Michelle L. O'Donoghue, MD, MPH

Disclosures

January 04, 2016

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Hi. I'm Dr Michelle O'Donoghue, reporting for theheart.org on Medscape. I am at the AHA [American Heart Association 2015 Scientific Sessions] in Orlando, and one of the great things about attending these sessions is the opportunity to discuss different clinical practices with people around the world. It struck me about how many different regional variations there are in clinical practice and therapeutic decision-making.

One very hot topic is duration of dual-antiplatelet therapy (DAPT). It struck me as quite interesting that in Europe, there has been more of a move toward shorter durations of DAPT, whereas in the United States, there's been a push towards prolonging DAPT—in particular, in response to the results of the DAPT Study.[1]

As I was thinking about those regional variations, it made me take a step back and really think about what factors influence my decision to prescribe a particular therapy or to practice medicine [in a particular way]? Of course, there are some factors, such as whether or not a new therapeutic is available in a formulary, or whether or not insurers are going to reimburse a therapy.

But also, when I really thought about it, how much of our decision-making is actually guided by the decisions made by our peers? By way of example, I have the opportunity to attend at both Mass General as well as Brigham and Women's Hospital in Boston. That provides me with a unique opportunity to see differences in practice patterns between the two different institutions.

Some of our decisions are clearly guided by guidelines, and it's important to use objective evidence to help our decision-making. But occasionally, I've noticed that between the two different hospitals, there are some unexplained differences that seemed to be institution-dependent, such as our willingness to use an IVC [inferior vena cava] filter, differences in timing of clopidogrel preloading, or which P2Y12 inhibitor we might reach for.

What is it that influences us? When we see our peers prescribing a therapy a certain way, do we follow lockstep? Or are there other factors that come into play that we're not as cognizant of?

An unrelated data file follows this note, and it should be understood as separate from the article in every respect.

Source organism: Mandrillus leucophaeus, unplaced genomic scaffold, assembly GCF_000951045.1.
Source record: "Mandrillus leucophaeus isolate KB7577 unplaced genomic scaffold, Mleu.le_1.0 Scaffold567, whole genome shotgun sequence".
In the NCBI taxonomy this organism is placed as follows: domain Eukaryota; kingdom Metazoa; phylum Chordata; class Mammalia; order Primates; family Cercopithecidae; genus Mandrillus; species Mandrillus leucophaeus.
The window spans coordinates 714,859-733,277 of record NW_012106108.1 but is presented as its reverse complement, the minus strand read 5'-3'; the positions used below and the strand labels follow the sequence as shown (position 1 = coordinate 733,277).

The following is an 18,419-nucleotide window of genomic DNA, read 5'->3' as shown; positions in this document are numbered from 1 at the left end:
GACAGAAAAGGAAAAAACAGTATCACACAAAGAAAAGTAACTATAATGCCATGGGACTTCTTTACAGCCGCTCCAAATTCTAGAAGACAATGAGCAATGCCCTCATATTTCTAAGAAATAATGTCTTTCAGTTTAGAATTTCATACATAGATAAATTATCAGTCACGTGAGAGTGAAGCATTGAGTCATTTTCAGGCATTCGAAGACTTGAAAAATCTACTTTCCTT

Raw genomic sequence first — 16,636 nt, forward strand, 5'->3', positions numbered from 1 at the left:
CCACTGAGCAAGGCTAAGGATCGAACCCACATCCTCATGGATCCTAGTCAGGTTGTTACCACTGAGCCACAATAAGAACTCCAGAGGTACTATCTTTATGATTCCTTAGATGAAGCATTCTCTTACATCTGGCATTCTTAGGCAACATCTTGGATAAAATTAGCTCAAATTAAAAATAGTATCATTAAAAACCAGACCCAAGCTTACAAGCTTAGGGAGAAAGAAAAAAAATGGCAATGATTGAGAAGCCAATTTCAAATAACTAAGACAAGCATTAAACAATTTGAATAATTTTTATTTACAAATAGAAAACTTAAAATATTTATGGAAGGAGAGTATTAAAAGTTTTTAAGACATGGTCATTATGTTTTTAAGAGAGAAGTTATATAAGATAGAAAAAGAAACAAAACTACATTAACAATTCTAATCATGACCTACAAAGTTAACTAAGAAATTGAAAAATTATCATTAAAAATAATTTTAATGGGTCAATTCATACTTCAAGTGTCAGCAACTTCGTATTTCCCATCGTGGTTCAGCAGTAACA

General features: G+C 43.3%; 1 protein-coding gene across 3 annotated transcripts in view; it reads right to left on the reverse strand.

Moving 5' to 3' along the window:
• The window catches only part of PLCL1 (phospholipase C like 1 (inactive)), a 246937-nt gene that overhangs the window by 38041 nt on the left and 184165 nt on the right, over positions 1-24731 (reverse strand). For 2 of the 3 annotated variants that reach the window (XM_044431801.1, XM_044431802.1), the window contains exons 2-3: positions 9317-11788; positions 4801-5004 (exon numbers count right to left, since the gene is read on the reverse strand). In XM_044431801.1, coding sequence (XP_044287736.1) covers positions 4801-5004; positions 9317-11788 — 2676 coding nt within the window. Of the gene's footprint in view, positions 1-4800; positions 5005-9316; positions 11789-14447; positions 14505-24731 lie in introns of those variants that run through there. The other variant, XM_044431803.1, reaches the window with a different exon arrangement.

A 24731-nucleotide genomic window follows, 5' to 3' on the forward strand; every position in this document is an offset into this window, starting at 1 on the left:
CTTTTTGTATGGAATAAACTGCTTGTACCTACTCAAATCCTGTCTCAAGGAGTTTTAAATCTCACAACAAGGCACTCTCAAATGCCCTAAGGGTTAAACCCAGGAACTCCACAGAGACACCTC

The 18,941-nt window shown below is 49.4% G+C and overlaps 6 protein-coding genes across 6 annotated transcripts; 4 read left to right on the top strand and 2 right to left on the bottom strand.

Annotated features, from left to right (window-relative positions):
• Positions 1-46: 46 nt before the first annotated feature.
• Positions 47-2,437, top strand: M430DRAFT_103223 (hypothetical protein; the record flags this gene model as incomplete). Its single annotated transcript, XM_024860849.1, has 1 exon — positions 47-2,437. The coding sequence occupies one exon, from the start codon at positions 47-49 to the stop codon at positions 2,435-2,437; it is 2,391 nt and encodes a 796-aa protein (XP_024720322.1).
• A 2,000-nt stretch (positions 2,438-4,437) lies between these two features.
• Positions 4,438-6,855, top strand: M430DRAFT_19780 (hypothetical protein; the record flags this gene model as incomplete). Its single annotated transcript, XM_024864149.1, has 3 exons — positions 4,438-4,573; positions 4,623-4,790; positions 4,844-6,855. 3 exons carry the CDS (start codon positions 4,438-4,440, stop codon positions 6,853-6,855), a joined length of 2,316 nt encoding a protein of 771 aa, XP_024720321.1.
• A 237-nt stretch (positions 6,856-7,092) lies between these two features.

This question is particularly relevant when it comes to some of the novel therapies. I remember after the results of PLATO [Platelet Inhibition and Patient Outcomes],[2] when we saw that ticagrelor had a mortality benefit over clopidogrel: Initially, a lot of physicians said, "Wow, people are going to readily adopt this therapy," and now, several years later, people have embraced ticagrelor.

But initially, there's quite a great deal of inertia when it comes to prescribing a new therapy. The same is perhaps true of the angiotensin-receptor/neprilysin inhibitor [Entresto™ (sacubutril/valsartan)], which has been shown to have a mortality benefit over a standard ACE inhibitor.[3]

Yet, even though that medication has now become available at the formulary at my hospital, I was asking myself the other day, "Why haven't I prescribed it yet?" Am I waiting for the next clinician to start prescribing that drug as well, before I start making my own adoption of change in clinical practice?

It's always good to think about the factors that influence our decision-making. Certainly, pharmaceutical companies are interested to know better what different factors may be at play when it comes to a decision to prescribe a therapy for the first time. How much are we influenced by key opinion leaders, but also the other clinicians in our practice?

After AHA, I'm going to take more of an active role in thinking about what different factors are influencing my choices, and perhaps being the first to prescribe a therapy if I feel like the evidence is there to support the decision-making.

I'd be interested to hear from you on this subject. Do you think that the practice of your peers influences your decision-making as well? How do we move away from that and make sure that all of our decisions are really based on the evidence alone? I'd love to hear from you.

Coming to you from AHA, this is Dr Michelle O'Donoghue for theheart.org on Medscape.

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